35 Million Americans Are Turning to Yoga and Meditation

Maryland woman suffers stroke after tearing an artery in a yoga handstand pose

A Maryland woman suffered a massive stroke after attempting a yoga pose, according to Southwest News Service.

Rebecca Leigh, 40, attempted to do a “hollowback handstand” pose. Afterward, she said she had blurry vision and could not control her arm.

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“It only lasted five minutes but then my head hurt,” Leigh said. “I suffered from headaches and migraines since I was a teenager but I knew this was different.”

She noticed her eye was drooping in the following days and was rushed to the hospital by her husband.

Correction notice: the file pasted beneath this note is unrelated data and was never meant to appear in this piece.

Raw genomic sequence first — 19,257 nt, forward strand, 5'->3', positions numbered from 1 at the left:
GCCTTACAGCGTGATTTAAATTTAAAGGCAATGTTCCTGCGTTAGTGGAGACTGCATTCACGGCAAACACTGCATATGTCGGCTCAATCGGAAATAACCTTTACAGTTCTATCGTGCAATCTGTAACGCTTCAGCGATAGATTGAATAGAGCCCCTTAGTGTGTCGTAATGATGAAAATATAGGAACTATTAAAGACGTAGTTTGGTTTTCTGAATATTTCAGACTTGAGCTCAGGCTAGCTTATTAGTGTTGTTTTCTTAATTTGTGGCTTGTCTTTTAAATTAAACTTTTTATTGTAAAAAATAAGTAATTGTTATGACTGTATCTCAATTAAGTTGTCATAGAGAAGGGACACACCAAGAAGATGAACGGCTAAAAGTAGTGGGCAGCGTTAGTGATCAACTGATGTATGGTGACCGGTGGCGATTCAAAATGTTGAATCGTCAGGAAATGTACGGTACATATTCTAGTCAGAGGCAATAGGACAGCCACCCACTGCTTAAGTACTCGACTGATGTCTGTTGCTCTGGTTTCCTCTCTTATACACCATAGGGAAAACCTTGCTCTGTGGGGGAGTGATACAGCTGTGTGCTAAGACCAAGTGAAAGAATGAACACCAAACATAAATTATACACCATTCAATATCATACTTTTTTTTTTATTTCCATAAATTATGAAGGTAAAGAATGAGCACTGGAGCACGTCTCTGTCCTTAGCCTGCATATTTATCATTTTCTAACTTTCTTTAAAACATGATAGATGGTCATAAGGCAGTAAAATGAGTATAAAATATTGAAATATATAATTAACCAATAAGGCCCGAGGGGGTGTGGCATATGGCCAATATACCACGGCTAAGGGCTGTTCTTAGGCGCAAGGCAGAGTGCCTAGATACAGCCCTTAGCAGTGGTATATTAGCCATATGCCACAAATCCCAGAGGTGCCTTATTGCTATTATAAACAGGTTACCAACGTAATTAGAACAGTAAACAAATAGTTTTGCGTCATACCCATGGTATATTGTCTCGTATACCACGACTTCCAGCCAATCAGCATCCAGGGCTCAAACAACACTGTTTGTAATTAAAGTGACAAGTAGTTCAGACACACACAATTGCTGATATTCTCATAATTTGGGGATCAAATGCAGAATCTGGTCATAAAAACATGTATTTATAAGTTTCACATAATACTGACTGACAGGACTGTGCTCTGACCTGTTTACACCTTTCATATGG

A CT scan revealed Leigh had torn her right carotid artery, sending a blood clot to her brain, which caused the stroke.

According to the Cleveland Clinic, a stroke is the most serious risk resulting from the tear. Treatments for the tear focus on preventing blood clots from forming and potentially causing a stroke.

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After spending weeks recovering in bed, Leigh said she got back into yoga. She said she focuses on simple stretches and poses she feels safe in.

According to the National Center for Complementary and Integrative Health, yoga is considered a safe physical activity when done correctly.

“The most common injuries are sprains and strains,” the government said. “Serious injuries are rare. The risk of injury associated with yoga is lower than that for higher impact sports activities.”

It recommends yoga beginners avoid “extreme” poses like handstands or the lotus position.

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